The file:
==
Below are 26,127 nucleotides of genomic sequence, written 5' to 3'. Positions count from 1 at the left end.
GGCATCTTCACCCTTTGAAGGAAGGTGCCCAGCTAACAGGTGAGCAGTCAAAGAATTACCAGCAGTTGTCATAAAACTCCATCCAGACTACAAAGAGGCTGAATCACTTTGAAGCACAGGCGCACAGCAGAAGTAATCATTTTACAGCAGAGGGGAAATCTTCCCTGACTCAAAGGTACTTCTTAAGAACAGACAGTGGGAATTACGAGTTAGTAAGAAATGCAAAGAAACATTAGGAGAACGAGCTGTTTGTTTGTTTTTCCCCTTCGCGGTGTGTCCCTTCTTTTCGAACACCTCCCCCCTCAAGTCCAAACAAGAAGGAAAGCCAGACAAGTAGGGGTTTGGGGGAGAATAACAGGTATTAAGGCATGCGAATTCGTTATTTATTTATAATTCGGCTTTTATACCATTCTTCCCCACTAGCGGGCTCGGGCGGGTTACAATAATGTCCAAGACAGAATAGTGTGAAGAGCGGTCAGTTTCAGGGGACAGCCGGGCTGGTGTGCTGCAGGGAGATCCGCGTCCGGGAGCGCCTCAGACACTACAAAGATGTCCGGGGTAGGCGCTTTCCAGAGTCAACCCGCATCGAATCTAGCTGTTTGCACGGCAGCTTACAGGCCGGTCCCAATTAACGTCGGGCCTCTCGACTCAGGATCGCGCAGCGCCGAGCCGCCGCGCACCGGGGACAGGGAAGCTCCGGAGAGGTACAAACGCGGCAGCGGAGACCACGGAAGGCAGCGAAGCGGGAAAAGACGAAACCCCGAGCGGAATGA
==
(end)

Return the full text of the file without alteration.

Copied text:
Below are 26,127 nucleotides of genomic sequence, written 5' to 3'. Positions count from 1 at the left end.
GGCATCTTCACCCTTTGAAGGAAGGTGCCCAGCTAACAGGTGAGCAGTCAAAGAATTACCAGCAGTTGTCATAAAACTCCATCCAGACTACAAAGAGGCTGAATCACTTTGAAGCACAGGCGCACAGCAGAAGTAATCATTTTACAGCAGAGGGGAAATCTTCCCTGACTCAAAGGTACTTCTTAAGAACAGACAGTGGGAATTACGAGTTAGTAAGAAATGCAAAGAAACATTAGGAGAACGAGCTGTTTGTTTGTTTTTCCCCTTCGCGGTGTGTCCCTTCTTTTCGAACACCTCCCCCCTCAAGTCCAAACAAGAAGGAAAGCCAGACAAGTAGGGGTTTGGGGGAGAATAACAGGTATTAAGGCATGCGAATTCGTTATTTATTTATAATTCGGCTTTTATACCATTCTTCCCCACTAGCGGGCTCGGGCGGGTTACAATAATGTCCAAGACAGAATAGTGTGAAGAGCGGTCAGTTTCAGGGGACAGCCGGGCTGGTGTGCTGCAGGGAGATCCGCGTCCGGGAGCGCCTCAGACACTACAAAGATGTCCGGGGTAGGCGCTTTCCAGAGTCAACCCGCATCGAATCTAGCTGTTTGCACGGCAGCTTACAGGCCGGTCCCAATTAACGTCGGGCCTCTCGACTCAGGATCGCGCAGCGCCGAGCCGCCGCGCACCGGGGACAGGGAAGCTCCGGAGAGGTACAAACGCGGCAGCGGAGACCACGGAAGGCAGCGAAGCGGGAAAAGACGAAACCCCGAGCGGAATGA